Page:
Convicted Bat Yam Mayor Banned From Politics for 7 Years

Shlomo Lahiani, convicted of breach of trust, was deemed guilty of moral turpitude; if he doesn't appeal, elections will be held in 2 months.

Motti Milrod

The convicted mayor of Bat Yam will not be able to return to public office for seven years, after a Tel Aviv court ruled that his offenses constituted moral turpitude.

The Tel Aviv Magistrates Court on Tuesday ruled that Shlomo Lahiani, the suspended mayor of Bat Yam, will receive a six-month sentence, which will be converted to community service, as well as a six-month suspended sentence and a 250,000-shekel ($67,840) fine.

Lahiani pleaded guilty in May to breach of trust, in return for which the state dropped charges of bribery and corruption against him. He admitted to taking 700,000 shekels from the two owners of the Cup O Joe café on the Bat Yam promenade and the restaurant in the coastal city, south of Tel Aviv. He used the money to pay off debts owed by his construction company, Alshav.

If Lahiani does not appeal the ruling within 45 days, Bay Yam will hold new mayoral elections within two months.

In my view, there was a gross and grave exploitation of power in the name of serving personal interests, said Judge Benny Saguy when handing down the verdict.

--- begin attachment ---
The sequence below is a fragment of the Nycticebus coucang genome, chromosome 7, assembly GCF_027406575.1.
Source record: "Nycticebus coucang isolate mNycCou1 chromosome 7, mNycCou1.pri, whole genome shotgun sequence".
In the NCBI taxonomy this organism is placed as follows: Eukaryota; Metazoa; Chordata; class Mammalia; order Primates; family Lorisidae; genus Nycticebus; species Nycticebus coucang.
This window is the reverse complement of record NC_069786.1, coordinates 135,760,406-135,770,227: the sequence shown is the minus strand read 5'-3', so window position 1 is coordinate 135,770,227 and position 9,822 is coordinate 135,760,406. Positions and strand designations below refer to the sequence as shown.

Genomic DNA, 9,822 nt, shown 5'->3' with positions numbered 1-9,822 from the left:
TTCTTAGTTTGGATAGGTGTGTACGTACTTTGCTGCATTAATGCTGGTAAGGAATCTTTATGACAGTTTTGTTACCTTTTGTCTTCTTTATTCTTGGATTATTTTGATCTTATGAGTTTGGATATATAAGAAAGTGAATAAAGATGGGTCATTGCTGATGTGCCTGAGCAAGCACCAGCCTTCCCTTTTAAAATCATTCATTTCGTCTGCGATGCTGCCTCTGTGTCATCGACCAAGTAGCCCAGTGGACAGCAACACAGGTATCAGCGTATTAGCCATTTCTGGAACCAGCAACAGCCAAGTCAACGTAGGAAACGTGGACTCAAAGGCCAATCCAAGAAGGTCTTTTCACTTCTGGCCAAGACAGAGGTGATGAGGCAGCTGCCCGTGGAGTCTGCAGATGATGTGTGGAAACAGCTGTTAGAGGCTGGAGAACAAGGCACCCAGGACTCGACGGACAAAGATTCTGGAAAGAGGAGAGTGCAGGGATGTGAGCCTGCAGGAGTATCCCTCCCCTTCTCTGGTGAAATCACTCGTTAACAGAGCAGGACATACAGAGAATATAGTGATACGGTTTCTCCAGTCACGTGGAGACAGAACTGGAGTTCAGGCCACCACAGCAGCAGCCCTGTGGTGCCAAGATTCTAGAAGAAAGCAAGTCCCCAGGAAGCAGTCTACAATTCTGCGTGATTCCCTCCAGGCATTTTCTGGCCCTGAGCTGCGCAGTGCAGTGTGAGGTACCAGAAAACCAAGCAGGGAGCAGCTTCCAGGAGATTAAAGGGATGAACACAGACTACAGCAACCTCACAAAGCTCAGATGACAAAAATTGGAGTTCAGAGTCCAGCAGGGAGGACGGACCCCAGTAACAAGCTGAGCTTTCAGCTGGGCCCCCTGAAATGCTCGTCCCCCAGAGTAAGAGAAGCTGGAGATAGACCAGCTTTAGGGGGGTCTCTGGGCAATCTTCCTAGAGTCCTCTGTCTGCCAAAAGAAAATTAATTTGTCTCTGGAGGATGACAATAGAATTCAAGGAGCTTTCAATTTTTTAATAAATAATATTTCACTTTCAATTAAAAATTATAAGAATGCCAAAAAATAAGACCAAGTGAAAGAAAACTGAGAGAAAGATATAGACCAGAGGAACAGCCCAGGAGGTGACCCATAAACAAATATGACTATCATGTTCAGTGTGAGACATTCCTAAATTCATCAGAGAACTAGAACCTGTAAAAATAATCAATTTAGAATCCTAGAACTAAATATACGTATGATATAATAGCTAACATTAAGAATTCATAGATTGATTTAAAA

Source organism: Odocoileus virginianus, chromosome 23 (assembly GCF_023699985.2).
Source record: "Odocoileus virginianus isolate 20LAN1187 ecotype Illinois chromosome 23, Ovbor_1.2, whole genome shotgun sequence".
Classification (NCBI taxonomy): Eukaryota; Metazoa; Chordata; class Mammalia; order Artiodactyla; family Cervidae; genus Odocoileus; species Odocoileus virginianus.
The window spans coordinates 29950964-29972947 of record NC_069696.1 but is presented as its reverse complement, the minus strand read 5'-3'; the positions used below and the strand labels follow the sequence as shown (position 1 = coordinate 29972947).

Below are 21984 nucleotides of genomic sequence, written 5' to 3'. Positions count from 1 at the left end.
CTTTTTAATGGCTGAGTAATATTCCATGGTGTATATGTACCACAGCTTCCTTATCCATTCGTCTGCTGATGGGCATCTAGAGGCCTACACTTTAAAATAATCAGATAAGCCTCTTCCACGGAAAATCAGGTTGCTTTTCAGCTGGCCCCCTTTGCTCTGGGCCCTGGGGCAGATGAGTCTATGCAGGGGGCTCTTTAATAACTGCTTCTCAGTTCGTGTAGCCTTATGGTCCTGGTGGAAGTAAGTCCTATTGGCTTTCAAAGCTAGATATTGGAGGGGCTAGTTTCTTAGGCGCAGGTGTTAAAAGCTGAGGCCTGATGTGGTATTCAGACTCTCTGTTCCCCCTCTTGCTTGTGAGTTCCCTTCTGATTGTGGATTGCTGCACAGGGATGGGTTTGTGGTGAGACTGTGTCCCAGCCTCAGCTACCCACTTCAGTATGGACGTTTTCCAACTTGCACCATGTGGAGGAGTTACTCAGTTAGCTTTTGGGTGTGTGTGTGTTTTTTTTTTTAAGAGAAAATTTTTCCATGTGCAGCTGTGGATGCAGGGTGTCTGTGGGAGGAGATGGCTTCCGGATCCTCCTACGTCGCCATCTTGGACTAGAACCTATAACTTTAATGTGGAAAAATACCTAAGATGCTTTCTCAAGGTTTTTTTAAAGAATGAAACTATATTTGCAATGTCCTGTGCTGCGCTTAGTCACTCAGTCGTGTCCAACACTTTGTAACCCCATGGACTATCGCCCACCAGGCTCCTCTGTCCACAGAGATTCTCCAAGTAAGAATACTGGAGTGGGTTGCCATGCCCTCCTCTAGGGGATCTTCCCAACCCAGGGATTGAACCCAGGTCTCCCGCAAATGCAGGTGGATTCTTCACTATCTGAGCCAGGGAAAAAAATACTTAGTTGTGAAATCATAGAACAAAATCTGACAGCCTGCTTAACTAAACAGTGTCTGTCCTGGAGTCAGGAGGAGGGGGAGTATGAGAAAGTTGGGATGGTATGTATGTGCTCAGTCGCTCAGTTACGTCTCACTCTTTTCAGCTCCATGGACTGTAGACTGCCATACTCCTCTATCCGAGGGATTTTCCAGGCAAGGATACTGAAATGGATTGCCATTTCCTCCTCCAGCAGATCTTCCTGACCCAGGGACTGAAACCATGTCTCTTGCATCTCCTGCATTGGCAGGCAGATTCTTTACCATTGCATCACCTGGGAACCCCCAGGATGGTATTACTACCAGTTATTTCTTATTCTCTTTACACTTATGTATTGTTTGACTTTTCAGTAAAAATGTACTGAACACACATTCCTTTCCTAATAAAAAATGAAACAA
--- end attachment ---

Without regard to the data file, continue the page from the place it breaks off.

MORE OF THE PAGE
Saguy explained that in making the ruling, he took into account the fact that Lahiani had taken responsibility for his actions, that he had made a significant contribution to society during his term as mayor, and that he suffered a violation of basic rights when he was arrested in front of television cameras. Saguy also took into consideration the fact that the offenses had been committed many years ago, and that Lahiani was being barred from the public domain.

The judge then addressed a question posed during the trial by the prosecutor, who had asked what sort of message the court would try to convey to a child who has a connection to the mayor.

The metaphorical child should get a balanced message that says that there is a substantial public and punitive price for committing offenses, but that the good deeds a man does during his lifetime are not rejected out of hand purely for the benefit of sending a message of deterrence to the general public," Saguy explained in his ruling.

Good deeds are instructive about the character of a person and even if the person failed one day, one should see these good deeds as a legitimate factor when weighing the punishment, he added.

The judge sharply criticized the polices handling of Lahianis arrest and said the arguments of the defendants lawyers were relevant to the case.

Arresting a person, any person, is complex and humiliating, he said, particularly when a public figure without a criminal past is involved. The police must be precise about these rights.

The Channel 2 television station had received a tip about Lahianis imminent arrest in December 2009, and filmed officers apprehending the surprised-looking mayor during the early morning operation.

In the judges opinion, the public interest can also be satisfied after the fact. It is hard for me to grasp why the police acted as it did. The failure is one of discipline. Lahianis rights were violated without justification.

At the time of his arrest, Lahiani said the police had treated him flawlessly.